Got a minute? If you're a busy manager, that's about all you have. That's why Carla Cross, management coach, speaker, and author, has created this blog just for you, with ready-to-use tips to master management through people.

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This month, I’m focusing on business planning. I want every professional to have a great plan for next year. Look for checklists, processes, and systems, too, ready to use.

You’ve decided to coach your agents in creating great business plans. but, if you’ve never coached an agent in business planning, it can be quite daunting.A� So, what do you look for? In this blog, I’ll show you how to use their statistic

listings taken to listings sold in normal market time.

to coach them to a better year next year. You would think agents know this statistic, but very few do. Ita��s so important, because it

  1. Determines whether the agent makes enough money per listing or not
  2. Determines whether the agent builds a positive reputation or a poor one
  3. Reflects the agenta��s value-proposition strategy
  4. Reflects on the officea��s productivity and profitability

Your success rate with listings sold is, in my opinion, the one most important reflection of agent value propositions out there.

For example: A�George Smith, a 10-year seasoned agent, has demonstrated a consistent listing strategy. A�Georgea��s a�?success ratioa�� is 40%. That is, he sells 40% of his listings in normal market time. What does that say about Georgea��s values proposition strategy? How is George a�?usinga�� his listings? Is that the culture you want perpetuated in your office?

Sally Overton has a different value proposition strategy. She has a 90% success ratio in listings taken to listings sold in normal market time. Obviously, she is building her referral systema��her raving fans. She is making herself more money in less time. She is drastically reducing the number of complaints (and attacks on her self-esteem, too). She is a role model for best practices in her real estate office. Is that practice more in line with your culture?

Your opportunity: As Georgea��s business planning consultant, youa��ll be a�?testinga�� George to see if he wants tochange his strategy (some agents love being a�?bait and switchersa�� too much to change). Youa��ll have the opportunity to help Sally leverage her awesome conversion rates to obtain even more raving fans. (Nothing succeeds like success).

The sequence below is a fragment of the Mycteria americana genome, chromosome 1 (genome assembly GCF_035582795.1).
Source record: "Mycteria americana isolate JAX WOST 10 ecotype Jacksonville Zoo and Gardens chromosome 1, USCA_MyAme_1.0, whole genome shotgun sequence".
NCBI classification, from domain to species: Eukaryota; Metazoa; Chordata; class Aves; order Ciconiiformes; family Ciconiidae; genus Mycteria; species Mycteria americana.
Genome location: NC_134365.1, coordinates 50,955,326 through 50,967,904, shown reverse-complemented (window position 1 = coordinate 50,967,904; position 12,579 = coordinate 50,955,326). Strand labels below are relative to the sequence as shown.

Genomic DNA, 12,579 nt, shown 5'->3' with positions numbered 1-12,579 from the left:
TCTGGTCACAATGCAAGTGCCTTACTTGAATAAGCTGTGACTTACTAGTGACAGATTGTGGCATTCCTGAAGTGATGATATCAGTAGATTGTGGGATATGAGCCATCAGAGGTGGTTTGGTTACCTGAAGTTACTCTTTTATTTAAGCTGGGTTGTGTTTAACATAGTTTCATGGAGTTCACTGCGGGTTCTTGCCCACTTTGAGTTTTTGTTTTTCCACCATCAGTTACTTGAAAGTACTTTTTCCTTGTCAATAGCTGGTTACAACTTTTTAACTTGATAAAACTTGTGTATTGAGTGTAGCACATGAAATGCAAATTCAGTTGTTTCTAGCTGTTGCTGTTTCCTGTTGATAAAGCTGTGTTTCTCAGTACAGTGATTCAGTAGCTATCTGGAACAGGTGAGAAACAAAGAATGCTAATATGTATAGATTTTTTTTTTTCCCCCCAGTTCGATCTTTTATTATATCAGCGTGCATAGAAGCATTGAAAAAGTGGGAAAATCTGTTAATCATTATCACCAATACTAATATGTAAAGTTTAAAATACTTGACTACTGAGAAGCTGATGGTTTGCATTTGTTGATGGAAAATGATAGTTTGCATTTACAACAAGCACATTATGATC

Do you know your ‘conversion numbers’ in listings taken to listings sold for your company? When you make your own plan, be sure to do a thorough review, and find this number. A high number means you’ll be able to recruit better, get better retention, have better team spirit, and your agents can build on that reputation. A low number means you have a lot to work on!

Click here for a list of common agent business planning mistakes to help you as you coach agents through the planning process.

Excerpted from my agent business planning system, The Business Planning System for the Real Estate Professional.

In my business planning coaching series, I take manager coaches through the process, show them what to look for, and coach them as they coach agents. Check it out. I’ll do most of the work, and you’ll get the credit–and, a focused, inspired group of agents eager to reach their goals next year.

As a musician, I know when I play a piece of music people like, they clap. That makes us musicians feel good. In fact, it makes us want to play more music. Another way to look at it is

Behavior that’s rewarded is repeated.

As managers, we need to use our motivational tools with great skill. Unfortunately, once in awhile, with certain personalities, we unwittingly start rewarding behavior we really don’t want repeated.

The Dreaded Visit from Sally

You’re managing a busy office. There are lots of people in your office that you look forward to seeing. Then, there’s……..Sally. She’s the person who corners you in your office with a complaint. In fact, it’s always a complaint! (You start wondering how she can keep thinking up new ones…) It doesn’t take long until you dread seeing Sally. You even make excuses not to talk to Sally. But, Sally is tenacious. She catches you when you’re not looking–and tosses another monkey for you to catch, nurture, feed, and keep forever (you remember the ‘monkey on your back’, don’t you?) At this point, you have a choice to make:
1. Give Sally the attention she wants for her complaint–reward the behavior
2. Change the game to one of positive reinforcement for the behaviors you want from Sally

Giving it Back to Sally–Differently

Instead of always reacting to Sally’s complaint (she can really come up with doozies, can’t she…), take a different tack. Get on the ‘offensive’. Invite Sally to lunch, or to coffee–anything to get her out of her attack mode and frame of reference. Explain you want an opportunity to get to know her better.

Changing Frames of Reference Can Get Behavioral Changes

Your job is to start providing rewards for the behaviors you want, instead of rewarding the behaviors Sally is exhibiting naturally. Sally has learned to create uproar, controversy, and to get attention through her negativity. Changing the ‘view’ and the behavior-reward process will provide you an opportunity to create a much better relationship with Sally–to the point where you will actually look forward to her visits!